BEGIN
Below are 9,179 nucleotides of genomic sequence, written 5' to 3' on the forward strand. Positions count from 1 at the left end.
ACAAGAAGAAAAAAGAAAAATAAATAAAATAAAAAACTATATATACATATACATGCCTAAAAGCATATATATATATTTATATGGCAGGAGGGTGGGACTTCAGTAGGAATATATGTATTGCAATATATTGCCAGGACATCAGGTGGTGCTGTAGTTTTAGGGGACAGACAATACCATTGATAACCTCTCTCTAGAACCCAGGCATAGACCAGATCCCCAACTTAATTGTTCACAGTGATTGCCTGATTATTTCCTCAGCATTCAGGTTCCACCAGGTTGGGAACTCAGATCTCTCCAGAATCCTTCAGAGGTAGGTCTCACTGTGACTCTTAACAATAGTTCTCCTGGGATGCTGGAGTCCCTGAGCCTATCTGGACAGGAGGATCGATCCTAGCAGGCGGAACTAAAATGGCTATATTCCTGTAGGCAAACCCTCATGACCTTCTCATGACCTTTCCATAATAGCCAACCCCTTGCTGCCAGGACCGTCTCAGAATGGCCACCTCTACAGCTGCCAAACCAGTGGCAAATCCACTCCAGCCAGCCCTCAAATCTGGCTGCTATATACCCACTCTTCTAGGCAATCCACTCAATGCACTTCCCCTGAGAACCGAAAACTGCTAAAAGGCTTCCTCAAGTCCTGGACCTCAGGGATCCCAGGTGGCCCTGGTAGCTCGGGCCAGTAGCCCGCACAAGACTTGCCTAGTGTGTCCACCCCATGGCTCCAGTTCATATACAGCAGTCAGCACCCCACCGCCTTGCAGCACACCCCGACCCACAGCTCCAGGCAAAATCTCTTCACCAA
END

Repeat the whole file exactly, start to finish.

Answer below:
Below are 9,179 nucleotides of genomic sequence, written 5' to 3' on the forward strand. Positions count from 1 at the left end.
ACAAGAAGAAAAAAGAAAAATAAATAAAATAAAAAACTATATATACATATACATGCCTAAAAGCATATATATATATTTATATGGCAGGAGGGTGGGACTTCAGTAGGAATATATGTATTGCAATATATTGCCAGGACATCAGGTGGTGCTGTAGTTTTAGGGGACAGACAATACCATTGATAACCTCTCTCTAGAACCCAGGCATAGACCAGATCCCCAACTTAATTGTTCACAGTGATTGCCTGATTATTTCCTCAGCATTCAGGTTCCACCAGGTTGGGAACTCAGATCTCTCCAGAATCCTTCAGAGGTAGGTCTCACTGTGACTCTTAACAATAGTTCTCCTGGGATGCTGGAGTCCCTGAGCCTATCTGGACAGGAGGATCGATCCTAGCAGGCGGAACTAAAATGGCTATATTCCTGTAGGCAAACCCTCATGACCTTCTCATGACCTTTCCATAATAGCCAACCCCTTGCTGCCAGGACCGTCTCAGAATGGCCACCTCTACAGCTGCCAAACCAGTGGCAAATCCACTCCAGCCAGCCCTCAAATCTGGCTGCTATATACCCACTCTTCTAGGCAATCCACTCAATGCACTTCCCCTGAGAACCGAAAACTGCTAAAAGGCTTCCTCAAGTCCTGGACCTCAGGGATCCCAGGTGGCCCTGGTAGCTCGGGCCAGTAGCCCGCACAAGACTTGCCTAGTGTGTCCACCCCATGGCTCCAGTTCATATACAGCAGTCAGCACCCCACCGCCTTGCAGCACACCCCGACCCACAGCTCCAGGCAAAATCTCTTCACCAA